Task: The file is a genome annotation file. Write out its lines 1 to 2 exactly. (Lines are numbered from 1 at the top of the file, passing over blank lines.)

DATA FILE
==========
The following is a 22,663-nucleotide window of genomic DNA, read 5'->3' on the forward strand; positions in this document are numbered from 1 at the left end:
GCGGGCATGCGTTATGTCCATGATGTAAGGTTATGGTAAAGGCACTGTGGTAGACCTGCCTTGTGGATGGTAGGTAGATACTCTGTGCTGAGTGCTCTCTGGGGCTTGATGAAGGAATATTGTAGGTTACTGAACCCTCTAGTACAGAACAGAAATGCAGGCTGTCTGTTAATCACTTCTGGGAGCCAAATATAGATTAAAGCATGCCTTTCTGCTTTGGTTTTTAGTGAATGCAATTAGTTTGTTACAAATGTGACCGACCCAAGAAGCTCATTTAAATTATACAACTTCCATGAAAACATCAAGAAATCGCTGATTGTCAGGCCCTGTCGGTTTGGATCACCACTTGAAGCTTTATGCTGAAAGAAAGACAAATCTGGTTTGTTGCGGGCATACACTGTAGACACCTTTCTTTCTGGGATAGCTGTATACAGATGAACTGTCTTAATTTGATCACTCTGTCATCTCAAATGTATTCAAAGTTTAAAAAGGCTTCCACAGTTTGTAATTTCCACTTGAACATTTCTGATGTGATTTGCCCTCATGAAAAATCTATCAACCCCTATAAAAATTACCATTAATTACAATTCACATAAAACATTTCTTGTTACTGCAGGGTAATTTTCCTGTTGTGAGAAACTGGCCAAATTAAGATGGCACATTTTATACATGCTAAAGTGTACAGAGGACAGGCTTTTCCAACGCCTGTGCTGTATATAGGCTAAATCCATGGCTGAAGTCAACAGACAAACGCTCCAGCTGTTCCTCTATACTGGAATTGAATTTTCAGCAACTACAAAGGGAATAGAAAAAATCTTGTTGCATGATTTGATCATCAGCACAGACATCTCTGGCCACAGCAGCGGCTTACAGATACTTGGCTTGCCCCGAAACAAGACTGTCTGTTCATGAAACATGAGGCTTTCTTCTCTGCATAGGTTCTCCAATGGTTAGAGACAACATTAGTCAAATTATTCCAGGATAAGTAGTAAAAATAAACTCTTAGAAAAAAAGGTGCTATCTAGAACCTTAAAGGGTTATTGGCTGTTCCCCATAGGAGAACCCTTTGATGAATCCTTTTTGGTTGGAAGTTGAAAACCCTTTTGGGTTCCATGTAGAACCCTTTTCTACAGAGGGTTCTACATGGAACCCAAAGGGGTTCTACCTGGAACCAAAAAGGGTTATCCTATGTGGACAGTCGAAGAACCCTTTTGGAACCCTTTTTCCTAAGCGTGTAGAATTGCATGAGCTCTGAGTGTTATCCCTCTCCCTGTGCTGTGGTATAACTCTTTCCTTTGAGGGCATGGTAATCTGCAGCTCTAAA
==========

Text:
The following is a 22,663-nucleotide window of genomic DNA, read 5'->3' on the forward strand; positions in this document are numbered from 1 at the left end:
GCGGGCATGCGTTATGTCCATGATGTAAGGTTATGGTAAAGGCACTGTGGTAGACCTGCCTTGTGGATGGTAGGTAGATACTCTGTGCTGAGTGCTCTCTGGGGCTTGATGAAGGAATATTGTAGGTTACTGAACCCTCTAGTACAGAACAGAAATGCAGGCTGTCTGTTAATCACTTCTGGGAGCCAAATATAGATTAAAGCATGCCTTTCTGCTTTGGTTTTTAGTGAATGCAATTAGTTTGTTACAAATGTGACCGACCCAAGAAGCTCATTTAAATTATACAACTTCCATGAAAACATCAAGAAATCGCTGATTGTCAGGCCCTGTCGGTTTGGATCACCACTTGAAGCTTTATGCTGAAAGAAAGACAAATCTGGTTTGTTGCGGGCATACACTGTAGACACCTTTCTTTCTGGGATAGCTGTATACAGATGAACTGTCTTAATTTGATCACTCTGTCATCTCAAATGTATTCAAAGTTTAAAAAGGCTTCCACAGTTTGTAATTTCCACTTGAACATTTCTGATGTGATTTGCCCTCATGAAAAATCTATCAACCCCTATAAAAATTACCATTAATTACAATTCACATAAAACATTTCTTGTTACTGCAGGGTAATTTTCCTGTTGTGAGAAACTGGCCAAATTAAGATGGCACATTTTATACATGCTAAAGTGTACAGAGGACAGGCTTTTCCAACGCCTGTGCTGTATATAGGCTAAATCCATGGCTGAAGTCAACAGACAAACGCTCCAGCTGTTCCTCTATACTGGAATTGAATTTTCAGCAACTACAAAGGGAATAGAAAAAATCTTGTTGCATGATTTGATCATCAGCACAGACATCTCTGGCCACAGCAGCGGCTTACAGATACTTGGCTTGCCCCGAAACAAGACTGTCTGTTCATGAAACATGAGGCTTTCTTCTCTGCATAGGTTCTCCAATGGTTAGAGACAACATTAGTCAAATTATTCCAGGATAAGTAGTAAAAATAAACTCTTAGAAAAAAAGGTGCTATCTAGAACCTTAAAGGGTTATTGGCTGTTCCCCATAGGAGAACCCTTTGATGAATCCTTTTTGGTTGGAAGTTGAAAACCCTTTTGGGTTCCATGTAGAACCCTTTTCTACAGAGGGTTCTACATGGAACCCAAAGGGGTTCTACCTGGAACCAAAAAGGGTTATCCTATGTGGACAGTCGAAGAACCCTTTTGGAACCCTTTTTCCTAAGCGTGTAGAATTGCATGAGCTCTGAGTGTTATCCCTCTCCCTGTGCTGTGGTATAACTCTTTCCTTTGAGGGCATGGTAATCTGCAGCTCTAAA